12. Geoffrey K. Pullum said,

    November 14, 2010 @ 12:09 pm

    Very few people could have been in as good a position as I was to enjoy this clip when I first saw it. I work in a modern building in Scotland where the elevator is a badly-built piece of junk (we are now on our fourth firm of elevator contractors, trying to get it fixed) and the voice synthesis that does the floors-and-doors announcing is an utter disaster. (There are various bugs in the controller program; and I swear that when you reach level 3 you hear a much-too-loud stuck-up home-counties Englishwoman's voice shriek "Revel droon!"; it absolutely nothing like "level three"; when in Edinburgh, just take the elevator to the third floor of the Dugald Stewart Building and listen for yourself.) On top of that, Ken the wonderful building facilities manager who has to try and persuade the elevator contractor to get on with fixing the faults fixed is a basilectal Scottish English speaker who says "eleven" just like the guys in the video, and has the job of rescuing people who get stuck in the lift. I sent the link to him straight away, and he loved it. Mark is absolutely right that the sketch is unfair to the speech industry, because remarkable progress really has been made, over the course of his career and mine, in the direction of getting speech recognized in context. But hey, it is funny. It has kept Ken and me laughing instead of weeping over the bugs in the elevator programming, and that's worth a lot.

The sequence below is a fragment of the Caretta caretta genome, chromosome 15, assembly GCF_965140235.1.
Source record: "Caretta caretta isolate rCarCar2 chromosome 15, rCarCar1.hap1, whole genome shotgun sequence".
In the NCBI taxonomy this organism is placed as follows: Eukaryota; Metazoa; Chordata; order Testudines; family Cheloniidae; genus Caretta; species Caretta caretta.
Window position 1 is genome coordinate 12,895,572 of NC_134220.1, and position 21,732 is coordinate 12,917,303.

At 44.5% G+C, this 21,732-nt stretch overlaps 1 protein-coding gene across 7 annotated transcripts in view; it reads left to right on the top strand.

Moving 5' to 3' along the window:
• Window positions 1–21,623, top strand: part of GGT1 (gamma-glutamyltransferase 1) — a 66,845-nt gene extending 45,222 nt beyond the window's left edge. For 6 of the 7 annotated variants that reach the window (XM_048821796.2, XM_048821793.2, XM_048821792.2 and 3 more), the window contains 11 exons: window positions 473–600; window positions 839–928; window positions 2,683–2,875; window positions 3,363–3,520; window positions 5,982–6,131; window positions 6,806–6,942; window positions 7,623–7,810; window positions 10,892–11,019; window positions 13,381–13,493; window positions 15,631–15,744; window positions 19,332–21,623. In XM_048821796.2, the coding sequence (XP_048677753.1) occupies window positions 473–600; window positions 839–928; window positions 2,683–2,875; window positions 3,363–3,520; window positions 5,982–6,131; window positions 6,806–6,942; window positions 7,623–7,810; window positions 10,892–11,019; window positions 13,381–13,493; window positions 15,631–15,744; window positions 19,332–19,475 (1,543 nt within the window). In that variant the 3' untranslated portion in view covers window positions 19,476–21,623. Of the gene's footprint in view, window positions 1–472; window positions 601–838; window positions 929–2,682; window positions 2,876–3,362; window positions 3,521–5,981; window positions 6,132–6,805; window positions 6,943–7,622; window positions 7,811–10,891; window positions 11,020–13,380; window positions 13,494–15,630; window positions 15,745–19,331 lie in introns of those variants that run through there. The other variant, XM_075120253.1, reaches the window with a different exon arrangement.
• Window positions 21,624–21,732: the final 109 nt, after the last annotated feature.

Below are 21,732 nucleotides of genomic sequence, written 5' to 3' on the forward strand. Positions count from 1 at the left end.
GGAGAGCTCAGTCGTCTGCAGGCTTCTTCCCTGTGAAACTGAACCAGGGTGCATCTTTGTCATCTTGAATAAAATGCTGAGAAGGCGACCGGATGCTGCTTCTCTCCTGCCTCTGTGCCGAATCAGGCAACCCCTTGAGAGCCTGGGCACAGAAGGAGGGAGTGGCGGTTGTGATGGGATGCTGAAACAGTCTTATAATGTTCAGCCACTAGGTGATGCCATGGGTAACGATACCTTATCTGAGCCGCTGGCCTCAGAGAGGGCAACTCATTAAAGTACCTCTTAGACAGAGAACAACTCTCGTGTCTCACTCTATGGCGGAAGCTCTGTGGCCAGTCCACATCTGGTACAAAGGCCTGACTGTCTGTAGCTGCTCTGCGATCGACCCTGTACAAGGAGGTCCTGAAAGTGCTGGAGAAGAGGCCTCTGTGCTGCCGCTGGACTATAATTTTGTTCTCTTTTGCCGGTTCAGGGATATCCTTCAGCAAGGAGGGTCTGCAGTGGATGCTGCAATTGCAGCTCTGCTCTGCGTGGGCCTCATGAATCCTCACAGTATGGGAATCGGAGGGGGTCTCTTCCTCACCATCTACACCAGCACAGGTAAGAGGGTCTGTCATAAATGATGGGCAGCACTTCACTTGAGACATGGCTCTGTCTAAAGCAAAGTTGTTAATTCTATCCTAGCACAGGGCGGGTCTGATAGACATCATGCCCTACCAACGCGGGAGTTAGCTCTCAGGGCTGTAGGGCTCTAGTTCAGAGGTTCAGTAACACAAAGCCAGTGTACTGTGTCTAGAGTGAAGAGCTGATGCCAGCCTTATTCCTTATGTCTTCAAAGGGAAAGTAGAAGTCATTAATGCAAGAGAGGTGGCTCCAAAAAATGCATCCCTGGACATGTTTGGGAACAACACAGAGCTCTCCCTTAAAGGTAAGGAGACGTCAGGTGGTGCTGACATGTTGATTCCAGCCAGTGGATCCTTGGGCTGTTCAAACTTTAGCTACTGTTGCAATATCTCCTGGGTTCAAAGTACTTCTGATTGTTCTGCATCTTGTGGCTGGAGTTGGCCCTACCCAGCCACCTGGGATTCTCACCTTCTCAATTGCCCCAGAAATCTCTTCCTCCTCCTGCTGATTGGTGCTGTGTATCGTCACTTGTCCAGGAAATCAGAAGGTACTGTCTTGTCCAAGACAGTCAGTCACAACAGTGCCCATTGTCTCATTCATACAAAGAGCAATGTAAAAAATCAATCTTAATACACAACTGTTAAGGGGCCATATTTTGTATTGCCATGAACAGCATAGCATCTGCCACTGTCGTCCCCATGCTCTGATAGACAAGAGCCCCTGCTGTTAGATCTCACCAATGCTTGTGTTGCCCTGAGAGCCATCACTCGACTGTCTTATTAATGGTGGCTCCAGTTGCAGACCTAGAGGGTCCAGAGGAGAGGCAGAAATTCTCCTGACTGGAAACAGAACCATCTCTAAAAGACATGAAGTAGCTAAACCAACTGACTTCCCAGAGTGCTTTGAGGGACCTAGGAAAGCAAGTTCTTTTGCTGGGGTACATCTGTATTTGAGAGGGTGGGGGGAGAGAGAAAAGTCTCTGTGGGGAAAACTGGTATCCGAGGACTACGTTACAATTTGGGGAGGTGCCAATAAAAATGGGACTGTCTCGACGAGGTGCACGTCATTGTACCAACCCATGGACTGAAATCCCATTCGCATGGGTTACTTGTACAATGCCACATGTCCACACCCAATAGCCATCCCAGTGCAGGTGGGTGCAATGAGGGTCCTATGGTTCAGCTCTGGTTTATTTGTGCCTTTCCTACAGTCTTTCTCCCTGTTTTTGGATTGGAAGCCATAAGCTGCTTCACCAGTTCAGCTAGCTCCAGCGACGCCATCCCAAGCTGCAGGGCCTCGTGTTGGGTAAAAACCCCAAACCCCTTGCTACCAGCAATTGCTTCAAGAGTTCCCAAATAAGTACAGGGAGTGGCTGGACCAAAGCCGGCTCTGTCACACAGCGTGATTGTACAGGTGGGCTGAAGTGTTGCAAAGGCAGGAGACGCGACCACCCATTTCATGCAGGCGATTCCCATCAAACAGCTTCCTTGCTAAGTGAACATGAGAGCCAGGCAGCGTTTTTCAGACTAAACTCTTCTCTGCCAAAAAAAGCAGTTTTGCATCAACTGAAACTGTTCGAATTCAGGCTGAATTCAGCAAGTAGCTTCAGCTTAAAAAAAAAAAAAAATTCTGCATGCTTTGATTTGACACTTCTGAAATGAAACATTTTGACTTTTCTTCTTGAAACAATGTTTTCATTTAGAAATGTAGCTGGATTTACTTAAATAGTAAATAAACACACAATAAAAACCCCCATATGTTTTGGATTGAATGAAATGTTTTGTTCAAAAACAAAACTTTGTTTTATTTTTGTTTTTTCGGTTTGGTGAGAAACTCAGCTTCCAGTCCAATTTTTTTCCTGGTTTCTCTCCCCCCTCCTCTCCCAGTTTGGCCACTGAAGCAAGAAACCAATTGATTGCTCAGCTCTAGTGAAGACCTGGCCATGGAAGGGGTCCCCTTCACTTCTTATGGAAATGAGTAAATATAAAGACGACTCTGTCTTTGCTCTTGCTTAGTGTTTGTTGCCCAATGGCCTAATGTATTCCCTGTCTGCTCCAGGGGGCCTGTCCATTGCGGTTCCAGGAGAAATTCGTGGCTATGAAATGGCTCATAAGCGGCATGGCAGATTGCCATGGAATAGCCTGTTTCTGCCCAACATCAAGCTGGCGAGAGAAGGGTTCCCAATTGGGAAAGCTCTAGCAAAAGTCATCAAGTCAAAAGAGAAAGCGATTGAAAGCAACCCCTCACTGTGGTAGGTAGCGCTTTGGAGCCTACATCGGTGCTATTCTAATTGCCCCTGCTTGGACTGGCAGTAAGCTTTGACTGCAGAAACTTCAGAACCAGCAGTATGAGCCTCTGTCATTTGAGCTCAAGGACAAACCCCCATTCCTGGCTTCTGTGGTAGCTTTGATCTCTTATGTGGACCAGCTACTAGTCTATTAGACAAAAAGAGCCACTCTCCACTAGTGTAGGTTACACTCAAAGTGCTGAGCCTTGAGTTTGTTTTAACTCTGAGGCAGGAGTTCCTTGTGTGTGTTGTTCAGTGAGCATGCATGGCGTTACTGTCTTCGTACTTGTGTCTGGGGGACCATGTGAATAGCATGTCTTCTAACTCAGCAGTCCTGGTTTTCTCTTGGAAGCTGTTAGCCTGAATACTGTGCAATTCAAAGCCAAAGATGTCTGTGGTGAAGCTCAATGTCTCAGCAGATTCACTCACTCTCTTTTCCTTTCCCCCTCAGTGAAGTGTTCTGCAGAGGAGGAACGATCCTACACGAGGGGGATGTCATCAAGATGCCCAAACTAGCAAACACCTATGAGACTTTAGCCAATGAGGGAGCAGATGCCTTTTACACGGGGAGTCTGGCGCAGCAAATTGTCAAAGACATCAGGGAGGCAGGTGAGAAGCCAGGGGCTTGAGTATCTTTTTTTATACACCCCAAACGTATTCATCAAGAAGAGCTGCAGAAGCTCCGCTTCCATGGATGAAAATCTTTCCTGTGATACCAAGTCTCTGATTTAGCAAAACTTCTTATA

13. af said,

    November 14, 2010 @ 12:25 pm

    Well, given that the Apple computer phone tree ASR system has trouble with "yes" vs "no" with typical female f0 and formants (at least in this, I think I'm typical!) when these are the only two response options. I make a lot of support calls for my lab, so I've started tracking this. Generally, "yes" (as in, "yes, I already have a case number") is parsed by the system as "no" or it isn't understood at all, and I'm kicked into some kind of backup tree. Occasionally, if I artificially lower my f0, my response is correctly parsed. (To be fair, if I get to the point of reciting a system serial number, the ASR system has less difficulty with my voice.)